Most passers by who ignore street corner preachers are decent, generous, and reasonable, as are most doctors. They realise that asceticism and utopian zeal for behavioural perfection produce nothing and that risk taking entrepreneurs, motivated in part by profit, advance medicine. They do not want pious bureaucrats regulating their rewards or telling them with whom they can associate. Physicians and researchers working in the real world can restore common sense and balance by overcoming their inertia and fear to resist the unproductive and hitherto unopposed conflict of interest alarmists. As a step in the right direction, the University of California System’s Academic Senate recently soundly rejected intrusive conflict of interest regulations as vague, overbroad, addressing perceived rather than real concerns, and in violation of academic freedom.15 Others should follow this enlightened lead.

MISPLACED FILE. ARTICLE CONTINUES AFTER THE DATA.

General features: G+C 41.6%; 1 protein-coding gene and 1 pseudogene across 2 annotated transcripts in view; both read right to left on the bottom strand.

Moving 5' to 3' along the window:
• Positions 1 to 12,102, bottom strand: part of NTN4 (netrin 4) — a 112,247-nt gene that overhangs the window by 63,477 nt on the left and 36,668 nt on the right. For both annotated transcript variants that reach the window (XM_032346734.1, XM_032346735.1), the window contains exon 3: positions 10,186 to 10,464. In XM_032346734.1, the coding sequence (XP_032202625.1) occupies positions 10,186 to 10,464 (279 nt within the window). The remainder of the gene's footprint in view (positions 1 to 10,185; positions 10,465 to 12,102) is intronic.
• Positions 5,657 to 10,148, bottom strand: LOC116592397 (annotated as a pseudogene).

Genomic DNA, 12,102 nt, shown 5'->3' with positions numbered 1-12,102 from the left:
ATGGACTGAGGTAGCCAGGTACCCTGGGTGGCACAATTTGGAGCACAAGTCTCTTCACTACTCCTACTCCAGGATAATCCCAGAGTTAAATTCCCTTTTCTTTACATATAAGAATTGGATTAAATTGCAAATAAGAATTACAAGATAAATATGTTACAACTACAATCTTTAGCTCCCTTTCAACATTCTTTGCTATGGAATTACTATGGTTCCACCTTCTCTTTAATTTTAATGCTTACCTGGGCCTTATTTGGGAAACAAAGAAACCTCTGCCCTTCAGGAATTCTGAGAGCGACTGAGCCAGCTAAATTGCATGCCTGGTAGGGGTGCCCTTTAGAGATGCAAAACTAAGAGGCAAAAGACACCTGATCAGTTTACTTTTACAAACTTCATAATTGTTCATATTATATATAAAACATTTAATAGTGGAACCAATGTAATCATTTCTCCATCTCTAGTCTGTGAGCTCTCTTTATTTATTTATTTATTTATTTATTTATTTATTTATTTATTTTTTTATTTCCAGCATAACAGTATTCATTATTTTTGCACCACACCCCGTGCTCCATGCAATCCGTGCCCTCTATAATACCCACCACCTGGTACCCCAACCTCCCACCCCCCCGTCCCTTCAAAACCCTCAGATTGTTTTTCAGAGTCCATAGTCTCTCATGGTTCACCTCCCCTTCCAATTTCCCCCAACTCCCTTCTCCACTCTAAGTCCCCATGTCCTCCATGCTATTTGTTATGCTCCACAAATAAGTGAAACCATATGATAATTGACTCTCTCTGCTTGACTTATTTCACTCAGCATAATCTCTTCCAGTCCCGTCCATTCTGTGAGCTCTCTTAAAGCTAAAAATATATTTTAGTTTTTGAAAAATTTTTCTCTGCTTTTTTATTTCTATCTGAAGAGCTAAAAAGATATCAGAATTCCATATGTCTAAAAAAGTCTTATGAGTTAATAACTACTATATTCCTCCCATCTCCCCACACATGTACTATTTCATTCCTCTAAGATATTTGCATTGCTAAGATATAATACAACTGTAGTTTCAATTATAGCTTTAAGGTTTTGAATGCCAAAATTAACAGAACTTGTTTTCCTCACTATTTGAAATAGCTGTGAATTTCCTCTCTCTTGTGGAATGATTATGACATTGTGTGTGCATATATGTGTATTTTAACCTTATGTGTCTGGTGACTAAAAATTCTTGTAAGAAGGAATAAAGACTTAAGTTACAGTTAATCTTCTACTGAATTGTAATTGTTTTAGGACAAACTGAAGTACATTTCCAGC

Competing interests: TPS is on the boards of directors and owns stock options in ZymeQuest and Critical Biologics Corporations, and his employer has licensed intellectual property to these companies, which may result in his receiving milestone payments, royalties and in the stock options having financial value. He receives fees for speaking to corporations and other organisations on the topic of conflict of interest. He has served on scientific advisory boards for Biogen, Dyax, and Merck.